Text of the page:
Photo of Alphus D. Wilson

Alphus D. Wilson

Research Plant Pathologist
P.O. Box 227
(432 Stoneville Road)
Stoneville, MS 38776-0227
Phone: 662-336-4809
Fax: 662-336-4829

Current Research

My current research program involves the development of new information and methodologies for the early detection and control of microbes causing lumber defects, tree failures, and economic losses in southern bottomland hardwoods within forest stands and urban areas. My specific pathology research emphasis is focused on developing novel technologies and control measures for the early detection and management of wood decay fungi, stain fungi, and wetwood bacteria, as well as other microbes that cause lumber cull and tree mortality, to minimize economic losses to the hardwood timber industry and to people and property in forested urban environments. Recently, I have initiated new research to investigate a new disease of southern and eastern cave-dwelling bat species, called White-nose Syndrome (WNS), caused by an invasive exotic fungal pathogen. As a new member of the national WNS Forest Service research team, I also am involved in developing new electronic methods for the noninvasive early detection of this disease prior to symptom development (within bat hibernacula) to allow WNS disease-control treatments to be applied early in order to mitigate the many significant negative impacts of this disease [high bat mortality, cascade of ecological effects, human health effects (caused by the appearance of newly recorded U.S. human diseases, such as new forms of Encephalitis, Zika virus and West Nile virus, associated with increased mosquito populations and disease transmission), and agro-economic losses caused by increased insect pests and related crop damage] throughout North American regions affected by this devastating bat disease.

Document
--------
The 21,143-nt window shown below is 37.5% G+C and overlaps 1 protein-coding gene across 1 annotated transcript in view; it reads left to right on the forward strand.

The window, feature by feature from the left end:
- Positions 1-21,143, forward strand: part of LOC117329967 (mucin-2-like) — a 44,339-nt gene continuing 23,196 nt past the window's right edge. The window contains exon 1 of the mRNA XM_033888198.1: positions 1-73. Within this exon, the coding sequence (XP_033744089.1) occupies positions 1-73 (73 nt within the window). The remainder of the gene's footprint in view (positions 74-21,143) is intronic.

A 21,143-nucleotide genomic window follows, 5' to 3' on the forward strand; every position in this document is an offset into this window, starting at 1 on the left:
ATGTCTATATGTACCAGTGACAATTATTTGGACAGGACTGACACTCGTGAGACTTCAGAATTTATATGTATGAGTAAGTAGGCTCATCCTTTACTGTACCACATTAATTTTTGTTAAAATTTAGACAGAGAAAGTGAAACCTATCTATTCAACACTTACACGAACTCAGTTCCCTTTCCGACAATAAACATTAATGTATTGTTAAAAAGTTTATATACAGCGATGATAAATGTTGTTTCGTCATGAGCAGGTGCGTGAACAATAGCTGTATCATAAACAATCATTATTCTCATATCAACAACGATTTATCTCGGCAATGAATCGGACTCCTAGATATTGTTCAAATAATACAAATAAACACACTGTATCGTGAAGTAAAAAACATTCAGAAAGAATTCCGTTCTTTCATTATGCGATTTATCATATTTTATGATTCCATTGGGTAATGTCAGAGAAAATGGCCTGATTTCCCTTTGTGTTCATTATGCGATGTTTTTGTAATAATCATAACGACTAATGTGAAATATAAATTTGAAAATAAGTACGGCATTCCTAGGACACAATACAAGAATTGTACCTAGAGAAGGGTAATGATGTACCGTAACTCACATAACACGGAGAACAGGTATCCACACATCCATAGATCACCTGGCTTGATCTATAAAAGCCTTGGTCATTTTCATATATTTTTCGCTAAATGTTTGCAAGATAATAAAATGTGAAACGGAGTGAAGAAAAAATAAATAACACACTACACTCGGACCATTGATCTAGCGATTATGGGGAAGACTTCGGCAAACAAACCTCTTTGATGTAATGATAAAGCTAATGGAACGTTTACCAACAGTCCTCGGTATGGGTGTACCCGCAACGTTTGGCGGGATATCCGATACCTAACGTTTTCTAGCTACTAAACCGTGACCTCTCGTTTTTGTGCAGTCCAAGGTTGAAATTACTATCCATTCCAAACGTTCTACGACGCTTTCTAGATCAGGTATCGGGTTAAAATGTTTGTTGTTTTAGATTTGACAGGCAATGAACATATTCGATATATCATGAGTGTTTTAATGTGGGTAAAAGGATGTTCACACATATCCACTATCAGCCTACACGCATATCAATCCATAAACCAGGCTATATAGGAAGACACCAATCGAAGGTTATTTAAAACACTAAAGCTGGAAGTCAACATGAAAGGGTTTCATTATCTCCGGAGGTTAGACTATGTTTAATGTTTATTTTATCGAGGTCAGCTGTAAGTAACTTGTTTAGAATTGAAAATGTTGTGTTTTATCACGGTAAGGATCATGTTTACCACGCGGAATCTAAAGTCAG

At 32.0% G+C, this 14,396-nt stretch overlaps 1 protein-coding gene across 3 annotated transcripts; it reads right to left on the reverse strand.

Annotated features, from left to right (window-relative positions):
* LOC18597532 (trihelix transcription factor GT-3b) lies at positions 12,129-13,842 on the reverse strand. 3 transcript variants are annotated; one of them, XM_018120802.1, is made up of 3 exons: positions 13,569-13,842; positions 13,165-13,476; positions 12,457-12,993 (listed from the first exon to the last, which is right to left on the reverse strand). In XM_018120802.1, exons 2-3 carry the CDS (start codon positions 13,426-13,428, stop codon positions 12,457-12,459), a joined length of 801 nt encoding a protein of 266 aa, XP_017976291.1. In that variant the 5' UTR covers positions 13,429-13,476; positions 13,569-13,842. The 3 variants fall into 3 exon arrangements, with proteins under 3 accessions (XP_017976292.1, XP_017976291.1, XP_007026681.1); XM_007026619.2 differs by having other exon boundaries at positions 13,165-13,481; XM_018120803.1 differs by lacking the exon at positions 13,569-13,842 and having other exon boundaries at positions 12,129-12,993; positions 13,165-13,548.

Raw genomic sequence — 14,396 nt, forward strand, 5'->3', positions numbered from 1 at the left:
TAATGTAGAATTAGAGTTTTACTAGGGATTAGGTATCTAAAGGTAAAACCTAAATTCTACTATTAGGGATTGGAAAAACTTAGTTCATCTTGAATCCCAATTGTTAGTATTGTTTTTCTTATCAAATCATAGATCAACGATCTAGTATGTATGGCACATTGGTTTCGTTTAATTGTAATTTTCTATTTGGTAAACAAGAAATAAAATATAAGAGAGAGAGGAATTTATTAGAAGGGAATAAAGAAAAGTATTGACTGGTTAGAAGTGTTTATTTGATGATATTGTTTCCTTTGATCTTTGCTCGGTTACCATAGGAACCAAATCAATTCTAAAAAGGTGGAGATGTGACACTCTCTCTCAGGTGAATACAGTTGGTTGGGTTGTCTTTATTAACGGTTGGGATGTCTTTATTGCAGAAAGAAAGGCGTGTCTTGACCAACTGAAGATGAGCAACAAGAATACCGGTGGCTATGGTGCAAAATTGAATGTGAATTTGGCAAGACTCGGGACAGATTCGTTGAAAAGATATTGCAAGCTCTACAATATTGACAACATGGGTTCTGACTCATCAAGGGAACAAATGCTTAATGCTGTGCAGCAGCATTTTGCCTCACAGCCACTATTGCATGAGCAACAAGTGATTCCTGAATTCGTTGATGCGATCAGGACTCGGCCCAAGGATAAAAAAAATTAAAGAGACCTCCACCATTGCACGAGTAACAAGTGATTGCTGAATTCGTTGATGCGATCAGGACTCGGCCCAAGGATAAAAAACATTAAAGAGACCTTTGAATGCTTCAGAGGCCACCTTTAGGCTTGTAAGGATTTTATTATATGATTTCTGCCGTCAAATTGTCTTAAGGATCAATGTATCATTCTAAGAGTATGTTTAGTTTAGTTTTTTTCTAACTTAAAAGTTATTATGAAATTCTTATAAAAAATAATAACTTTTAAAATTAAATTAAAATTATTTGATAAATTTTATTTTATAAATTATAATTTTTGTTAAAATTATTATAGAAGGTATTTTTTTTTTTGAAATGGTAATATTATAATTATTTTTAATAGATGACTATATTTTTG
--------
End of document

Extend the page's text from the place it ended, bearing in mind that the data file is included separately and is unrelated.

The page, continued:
Ph.D. in Plant Pathology, 1988
Washington State University
M.S. in Plant Pathology, 1983
Texas A&M University
B.S. in Bioenvironmental Science, 1981
Texas A&M University

Awards and Recognition

Bats vs White-Nose Syndrome: What We Know!, 2017
Rob Nelson video (Untamed Science) featuring US Forest Service research scientist's efforts to help understand and control White-nose Syndrome in North American bat species; video available on youtube at URL:
Atlas of Science features 2015 Metabolites Paper, 2016
Atlas of Science invited Layman's summary, posted online 29 February 2016, titled "Finding aroma clues in the human breath to diagnose diseases", features my article published in the journal Metabolites; available at URL:
Nova PBS Digital Video Series (Gross Science) features part of my Sensors 2011 article, 2015
Video title: "How Different Diseases Make You Smell", hosted by Anna Rothschild, and posted by Medical Daily at URL:
MDPI Sensors Best Paper Award 2015, 2015
Second place award for 2011 best review article titled: "Advances in electronic-nose technologies developed for biomedical applications"; paper available at URL:
IARIA Sensor Devices Best Paper Award 2015, 2015
Award for best research journal article on a novel (electronic-nose) approach for detecting wood decays in living trees; Paper available at URL:
BBC News Magazine feature of my 2011 Sensors review article, 2014
The 2011 Sensors review article (on electronic-nose detection of human diseases) was recognized in an article titled "Sniffing out cancer with electronic noses", by William Kremer, BBC World Service, at URL:
MDPI Sensors Best Paper Award 2013, 2013
First place award for Sensors 2009 best review article, titled "Applications and advances in electronic-nose technologies"; paper available at URL:
Japanese Government Research Award for Foreign Specialists, 2000
Given in recognition for consultations & technology transfer provided to Japanese scientists in association with a scientific exchange (Technical Assistance Visit) held at the Shikoku Research Center, Kochi, Japan.

Featured Publications and Products


Research Highlights

White Oak Reproduction Under Fire: Thinning and Prescribed Fire to Benefit Species in Demand (2020)
SRS-2020-24 White oak commodity production has seen an uptick due to increased demand for spirits distilled in white oak barrels. To maintain white oak primacy, which supports ecosystems as well as industry, managers must ensure that white oak saplings survive and grow into the canopy. USDA Forest Service researchers are partnering wtih partners across the U.S. to provide managers with wills and knowledge to maintain this vital component of U.S. Forests.

R&D Affiliations
Research Topics
External Resources